I would have liked to have asked students and other staff to help in the design and production of the videos, but the timing of the Pilot was not conducive to being able to collaborate at the time.
Mediasite analytics show 45% of the students in the cohort viewed at least some of the resources, and 17% of the cohort viewed each video more than once. Students watched the three shorter videos (3 – 4 min) in their entirety, but the longest video (18 min) showed a drop-‐off in the number of views after approx. 5 min (Figure 1), and so in future I will limit my videos to 5 min max.
Only a few students viewed videos prior to practical classes; almost all views were in the few days leading up to the practical assessment on Blackboard. This shows that students were using the videos as a revision aid rather than as a preparation tool. This is probably because I uploaded the videos midway through term and by this stage one of the three groups had already completed the 4 practical classes and so I did not want to disadvantage this group by promoting the videos as a preparation tool. It will be interesting if I can encourage students to use it for this purpose next academic year. My expectation was that time spent viewing would directly correlate with practical assessment grades, however there is not a clear linear correlation (Figure 2).
For some students attending the practical classes and reading the handbook is enough to achieve a good grade. However, students that spent time viewing the videos did get a higher average than those that did not view any (Figure 3), although this probably reflects overall engagement with all the available learning resources. Responses to the student survey indicated that students felt the videos improved their understanding of the topic and supported them to revise what they had learnt in class at their own pace.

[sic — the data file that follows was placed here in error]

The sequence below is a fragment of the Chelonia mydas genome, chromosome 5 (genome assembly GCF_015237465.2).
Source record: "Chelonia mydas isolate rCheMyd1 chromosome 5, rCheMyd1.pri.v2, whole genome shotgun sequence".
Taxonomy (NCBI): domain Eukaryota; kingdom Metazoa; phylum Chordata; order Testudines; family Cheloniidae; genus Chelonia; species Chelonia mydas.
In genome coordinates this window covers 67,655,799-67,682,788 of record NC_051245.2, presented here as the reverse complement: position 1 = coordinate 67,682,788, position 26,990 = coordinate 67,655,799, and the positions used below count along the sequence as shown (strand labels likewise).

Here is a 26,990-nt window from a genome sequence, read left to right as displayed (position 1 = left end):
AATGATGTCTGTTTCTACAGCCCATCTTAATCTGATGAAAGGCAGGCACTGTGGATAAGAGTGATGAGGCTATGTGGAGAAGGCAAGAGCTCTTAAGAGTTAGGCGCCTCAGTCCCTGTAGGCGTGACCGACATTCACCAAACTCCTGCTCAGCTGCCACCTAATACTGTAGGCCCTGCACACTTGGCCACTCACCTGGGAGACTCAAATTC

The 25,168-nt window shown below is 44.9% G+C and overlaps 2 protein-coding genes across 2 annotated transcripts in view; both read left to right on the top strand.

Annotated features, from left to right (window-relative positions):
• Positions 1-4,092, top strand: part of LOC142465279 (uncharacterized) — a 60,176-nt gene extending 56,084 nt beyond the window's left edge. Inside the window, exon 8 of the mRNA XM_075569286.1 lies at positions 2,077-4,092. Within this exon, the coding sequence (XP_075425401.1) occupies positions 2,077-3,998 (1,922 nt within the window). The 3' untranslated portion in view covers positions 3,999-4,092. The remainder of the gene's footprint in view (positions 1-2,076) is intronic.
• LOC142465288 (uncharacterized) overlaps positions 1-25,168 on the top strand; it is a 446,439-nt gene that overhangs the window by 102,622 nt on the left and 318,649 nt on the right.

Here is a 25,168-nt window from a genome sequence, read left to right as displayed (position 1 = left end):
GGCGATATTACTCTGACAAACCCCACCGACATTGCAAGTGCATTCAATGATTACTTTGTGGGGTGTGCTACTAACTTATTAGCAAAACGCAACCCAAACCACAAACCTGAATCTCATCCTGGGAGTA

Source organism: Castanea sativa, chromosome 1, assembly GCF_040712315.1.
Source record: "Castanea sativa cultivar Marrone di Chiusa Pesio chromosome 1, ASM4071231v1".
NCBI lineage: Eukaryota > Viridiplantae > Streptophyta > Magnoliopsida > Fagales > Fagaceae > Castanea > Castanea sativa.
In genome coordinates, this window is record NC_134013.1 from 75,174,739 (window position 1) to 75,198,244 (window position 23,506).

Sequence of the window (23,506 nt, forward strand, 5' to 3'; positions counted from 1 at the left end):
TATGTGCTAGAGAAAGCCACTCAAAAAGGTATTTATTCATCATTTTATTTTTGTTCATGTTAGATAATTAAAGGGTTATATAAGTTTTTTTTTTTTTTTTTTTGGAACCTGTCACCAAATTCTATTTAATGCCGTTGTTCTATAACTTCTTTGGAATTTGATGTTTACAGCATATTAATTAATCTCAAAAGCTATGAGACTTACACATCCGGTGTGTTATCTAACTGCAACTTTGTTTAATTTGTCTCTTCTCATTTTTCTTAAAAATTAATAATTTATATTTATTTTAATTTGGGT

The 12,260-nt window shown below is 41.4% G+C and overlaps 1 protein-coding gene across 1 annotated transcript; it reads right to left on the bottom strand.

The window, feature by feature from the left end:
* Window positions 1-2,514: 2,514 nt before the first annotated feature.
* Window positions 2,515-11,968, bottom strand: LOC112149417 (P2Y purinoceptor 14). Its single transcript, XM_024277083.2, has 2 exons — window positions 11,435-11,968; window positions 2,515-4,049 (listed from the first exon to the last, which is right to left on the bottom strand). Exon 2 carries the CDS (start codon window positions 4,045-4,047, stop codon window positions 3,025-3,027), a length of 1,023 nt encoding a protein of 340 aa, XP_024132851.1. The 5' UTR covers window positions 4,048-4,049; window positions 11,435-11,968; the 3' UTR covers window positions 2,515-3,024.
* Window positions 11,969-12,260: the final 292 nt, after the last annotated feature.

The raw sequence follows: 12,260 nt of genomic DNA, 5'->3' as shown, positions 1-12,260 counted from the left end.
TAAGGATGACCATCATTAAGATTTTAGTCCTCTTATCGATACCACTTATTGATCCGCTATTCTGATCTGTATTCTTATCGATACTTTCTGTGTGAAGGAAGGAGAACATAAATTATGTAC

The biggest challenge I faced was trying to recruit other colleagues to the pilot during a very busy Autumn term and finding the time to design the videos myself. It would have been helpful to see some examples of how to use personal capture before I started but having participated in the Pilot, I now have more confidence. Once I had experimented with the Mediasite software, I found it quite easy to record the videos and publish to my Blackboard site (with guidance from the excellent support from the TEL team and Blackboard help web pages). I liked the editing tools, although I would very much like the ability to cut and paste different videos together. The analytics are very useful and much better than the “track users” function in Blackboard. The analytics reinforced the suggestion that students are much more likely to finish watching short videos and I would advise making videos 5 min maximum, ideally 3 min, in length. My experience of personal capture was incredibly positive, and I will certainly be making more resources for my students for all my modules.
Since making the recordings for the Pilot, I have teamed up with several colleagues in the School of Biological Sciences and will show them how to use Mediasite so that they can make resources for their modules over summer. I have also used the Mediasite software to record microscope training sessions and talks from open days.